Snigdha Poonam and Samarath Bansal at the Rest of the World: “…The black market for data, as it exists online in India, resembles those for wholesale vegetables or smuggled goods. Customers are encouraged to buy in bulk, and the variety of what’s on offer is mind-boggling: There are databases about parents, cable customers, pregnant women, pizza eaters, mutual funds investors, and almost any niche group one can imagine. A typical database consists of a spreadsheet with row after row of names and key details: Sheila Gupta, 35, lives in Kolkata, runs a travel agency, and owns a BMW; Irfaan Khan, 52, lives in Greater Noida, and has a son who just applied to engineering college. The databases are usually updated every three months (the older one is, the less it is worth), and if you buy several at the same time, you’ll get a discount. Business is always brisk, and transactions are conducted quickly. No one will ask you for your name, let alone inquire why you want the phone numbers of five million people who have applied for bank loans.
There isn’t a reliable estimate of the size of India’s data economy or of how much money it generates annually. Regarding the former, each broker we spoke to had a different guess: One said only about one or two hundred professionals make up the top tier, another that every big Indian city has at least a thousand people trading data. To find them, potential customers need only look for their ads on social media or run searches with industry keywords and hashtags — “data,” “leads,” “database” — combined with detailed information about the kind of data they want and the city they want it from.
Privacy experts believe that the data-brokering industry has existed since the early days of the internet’s arrival in India. “Databases have been bought and sold in India for at least 15 years now. I remember a case from way back in 2006 of leaked employee data from Naukri.com (one of India’s first online job portals) being sold on CDs,” says Nikhil Pahwa, the editor and publisher of MediaNama, which covers technology policy. By 2009, data brokers were running SMS-marketing companies that offered complementary services: procuring targeted data and sending text messages in bulk. Back then, there was simply less data, “and those who had it could sell it at whatever price,” says Himanshu Bhatt, a data broker who claims to be retired. That is no longer the case: “Today, everyone has every kind of data,” he said.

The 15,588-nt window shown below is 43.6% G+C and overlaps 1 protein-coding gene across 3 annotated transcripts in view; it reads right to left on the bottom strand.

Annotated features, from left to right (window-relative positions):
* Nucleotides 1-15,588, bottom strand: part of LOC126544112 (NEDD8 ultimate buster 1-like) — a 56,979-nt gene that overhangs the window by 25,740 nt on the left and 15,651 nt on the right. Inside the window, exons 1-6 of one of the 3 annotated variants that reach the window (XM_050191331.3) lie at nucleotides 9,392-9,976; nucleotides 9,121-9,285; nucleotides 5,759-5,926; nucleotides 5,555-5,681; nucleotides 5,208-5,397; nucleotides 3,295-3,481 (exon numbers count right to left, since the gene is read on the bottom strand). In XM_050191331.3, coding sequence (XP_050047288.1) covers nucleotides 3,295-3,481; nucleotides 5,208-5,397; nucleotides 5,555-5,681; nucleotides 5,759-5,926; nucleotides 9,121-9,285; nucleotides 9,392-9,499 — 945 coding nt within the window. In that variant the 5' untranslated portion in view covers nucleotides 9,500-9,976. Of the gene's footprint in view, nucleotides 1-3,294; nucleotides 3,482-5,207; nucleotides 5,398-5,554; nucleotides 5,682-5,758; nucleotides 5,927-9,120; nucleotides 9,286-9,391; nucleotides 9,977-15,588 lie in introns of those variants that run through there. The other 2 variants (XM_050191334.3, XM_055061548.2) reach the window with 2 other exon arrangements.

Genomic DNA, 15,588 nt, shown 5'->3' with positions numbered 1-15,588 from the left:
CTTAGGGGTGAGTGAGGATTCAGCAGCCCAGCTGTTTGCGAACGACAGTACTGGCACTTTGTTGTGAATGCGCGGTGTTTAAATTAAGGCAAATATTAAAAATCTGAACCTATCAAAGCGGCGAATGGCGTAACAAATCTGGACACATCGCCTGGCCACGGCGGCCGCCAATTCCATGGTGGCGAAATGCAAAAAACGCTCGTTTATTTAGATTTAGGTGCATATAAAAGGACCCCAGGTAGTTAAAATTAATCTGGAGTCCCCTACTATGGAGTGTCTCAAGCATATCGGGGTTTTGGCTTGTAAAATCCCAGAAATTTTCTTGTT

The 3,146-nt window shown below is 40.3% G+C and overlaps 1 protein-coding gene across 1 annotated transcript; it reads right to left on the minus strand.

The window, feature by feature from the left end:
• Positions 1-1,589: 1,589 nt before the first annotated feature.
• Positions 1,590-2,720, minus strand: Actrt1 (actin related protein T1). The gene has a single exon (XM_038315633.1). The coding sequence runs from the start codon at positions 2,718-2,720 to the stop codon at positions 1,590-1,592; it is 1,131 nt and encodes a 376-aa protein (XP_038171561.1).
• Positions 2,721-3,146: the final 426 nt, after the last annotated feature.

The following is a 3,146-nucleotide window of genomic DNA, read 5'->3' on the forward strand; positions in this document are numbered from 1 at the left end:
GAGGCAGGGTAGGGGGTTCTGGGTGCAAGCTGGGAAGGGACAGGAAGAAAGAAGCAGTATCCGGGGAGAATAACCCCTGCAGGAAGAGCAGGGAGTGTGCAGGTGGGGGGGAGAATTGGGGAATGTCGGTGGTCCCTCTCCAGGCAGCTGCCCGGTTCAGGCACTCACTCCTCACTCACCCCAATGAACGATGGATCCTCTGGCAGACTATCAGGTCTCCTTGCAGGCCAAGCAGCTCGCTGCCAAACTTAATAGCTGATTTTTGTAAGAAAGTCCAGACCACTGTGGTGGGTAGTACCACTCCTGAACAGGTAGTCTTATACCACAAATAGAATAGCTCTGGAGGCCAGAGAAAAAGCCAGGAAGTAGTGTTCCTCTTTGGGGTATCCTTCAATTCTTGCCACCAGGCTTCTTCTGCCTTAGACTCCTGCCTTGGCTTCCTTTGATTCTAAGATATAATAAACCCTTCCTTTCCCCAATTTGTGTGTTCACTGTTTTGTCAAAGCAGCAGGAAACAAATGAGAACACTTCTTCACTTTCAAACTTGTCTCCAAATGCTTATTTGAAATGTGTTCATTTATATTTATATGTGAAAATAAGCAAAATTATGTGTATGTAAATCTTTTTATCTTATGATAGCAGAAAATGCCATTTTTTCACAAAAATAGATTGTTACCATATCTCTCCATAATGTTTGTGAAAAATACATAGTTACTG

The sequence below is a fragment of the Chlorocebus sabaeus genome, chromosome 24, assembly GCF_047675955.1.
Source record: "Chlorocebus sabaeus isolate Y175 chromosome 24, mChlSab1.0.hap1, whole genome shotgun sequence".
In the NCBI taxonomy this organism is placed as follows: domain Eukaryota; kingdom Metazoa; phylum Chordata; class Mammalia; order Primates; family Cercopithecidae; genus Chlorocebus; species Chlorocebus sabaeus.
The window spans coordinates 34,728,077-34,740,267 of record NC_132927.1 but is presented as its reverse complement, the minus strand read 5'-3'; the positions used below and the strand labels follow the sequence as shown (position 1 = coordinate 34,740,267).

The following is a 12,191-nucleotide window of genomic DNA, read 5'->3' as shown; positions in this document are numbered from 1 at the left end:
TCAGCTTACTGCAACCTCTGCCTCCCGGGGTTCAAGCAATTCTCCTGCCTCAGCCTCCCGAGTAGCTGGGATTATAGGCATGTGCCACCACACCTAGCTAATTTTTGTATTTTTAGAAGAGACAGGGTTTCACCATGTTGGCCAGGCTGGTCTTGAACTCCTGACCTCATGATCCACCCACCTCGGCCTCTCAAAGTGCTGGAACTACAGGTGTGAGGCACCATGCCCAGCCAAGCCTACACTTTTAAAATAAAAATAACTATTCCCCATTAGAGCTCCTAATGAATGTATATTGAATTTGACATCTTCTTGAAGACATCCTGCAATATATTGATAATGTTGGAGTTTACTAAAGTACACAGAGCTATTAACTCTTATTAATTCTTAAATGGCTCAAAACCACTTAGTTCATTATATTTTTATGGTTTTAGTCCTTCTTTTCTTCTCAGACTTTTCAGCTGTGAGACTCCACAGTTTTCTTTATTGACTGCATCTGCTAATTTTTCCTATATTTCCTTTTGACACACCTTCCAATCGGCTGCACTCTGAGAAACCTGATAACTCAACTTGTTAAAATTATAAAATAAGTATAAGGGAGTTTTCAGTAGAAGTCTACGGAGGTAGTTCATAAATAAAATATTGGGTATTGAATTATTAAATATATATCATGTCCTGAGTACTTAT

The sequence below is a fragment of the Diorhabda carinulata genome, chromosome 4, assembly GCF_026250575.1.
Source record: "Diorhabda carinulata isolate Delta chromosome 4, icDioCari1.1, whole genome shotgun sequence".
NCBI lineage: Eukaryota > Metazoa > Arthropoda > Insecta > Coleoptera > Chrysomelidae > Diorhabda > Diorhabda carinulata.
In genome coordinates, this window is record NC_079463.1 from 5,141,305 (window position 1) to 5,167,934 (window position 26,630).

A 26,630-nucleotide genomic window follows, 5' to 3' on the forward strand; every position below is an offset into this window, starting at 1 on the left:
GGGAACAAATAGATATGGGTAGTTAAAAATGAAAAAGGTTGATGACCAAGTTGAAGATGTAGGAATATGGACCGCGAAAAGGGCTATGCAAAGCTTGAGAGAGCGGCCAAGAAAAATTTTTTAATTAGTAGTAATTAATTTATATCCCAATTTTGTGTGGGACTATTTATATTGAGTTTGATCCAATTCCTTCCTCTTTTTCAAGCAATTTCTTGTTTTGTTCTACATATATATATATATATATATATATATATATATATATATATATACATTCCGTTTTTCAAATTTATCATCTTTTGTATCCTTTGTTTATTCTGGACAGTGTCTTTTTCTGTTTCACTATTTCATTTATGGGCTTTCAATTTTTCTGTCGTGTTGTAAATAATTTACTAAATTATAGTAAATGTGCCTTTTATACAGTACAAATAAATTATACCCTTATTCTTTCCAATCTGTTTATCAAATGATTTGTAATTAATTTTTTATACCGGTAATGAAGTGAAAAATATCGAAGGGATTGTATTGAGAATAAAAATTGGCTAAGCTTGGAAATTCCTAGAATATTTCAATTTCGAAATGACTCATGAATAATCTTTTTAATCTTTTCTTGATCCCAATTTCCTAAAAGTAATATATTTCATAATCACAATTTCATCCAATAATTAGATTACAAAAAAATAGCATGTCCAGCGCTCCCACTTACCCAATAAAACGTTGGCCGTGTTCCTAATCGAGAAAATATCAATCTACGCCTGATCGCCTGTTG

No broker we contacted would openly discuss their methods of hunting, harvesting, and selling data. But the day-to-day work generally consists of following the trails that people leave during their travels around the internet. Brokers trawl data storage websites armed with a digital fishing net. “I was shocked when I was surfing [cloud-hosted data sites] one day and came across Aadhaar cards,” Bhatt remarked, referring to India’s state-issued biometric ID cards. Images of them were available to download in bulk, alongside completed loan applications and salary sheets.
Again, the legal boundaries here are far from clear. Anybody who has ever filled out a form on a coupon website or requested a refund for a movie ticket has effectively entered their information into a database that can be sold without their consent by the company it belongs to. A neighborhood cell phone store can sell demographic information to a political party for hyperlocal campaigning, and a fintech company can stealthily transfer an individual’s details from an astrology app onto its own server, to gauge that person’s creditworthiness. When somebody shares employment history on LinkedIn or contact details on a public directory, brokers can use basic software such as web scrapers to extract that data.
But why bother hacking into a database when you can buy it outright? More often, “brokers will directly approach a bank employee and tell them, ‘I need the high-end database’,” Bhatt said. And as demand for information increases, so, too, does data vulnerability. A 2019 survey found that 69% of Indian companies haven’t set up reliable data security systems; 44% have experienced at least one breach already. “In the past 12 months, we have seen an increasing trend of Indians’ data [appearing] on the dark web,” says Beenu Arora, the CEO of the global cyberintelligence firm Cyble….(More)”.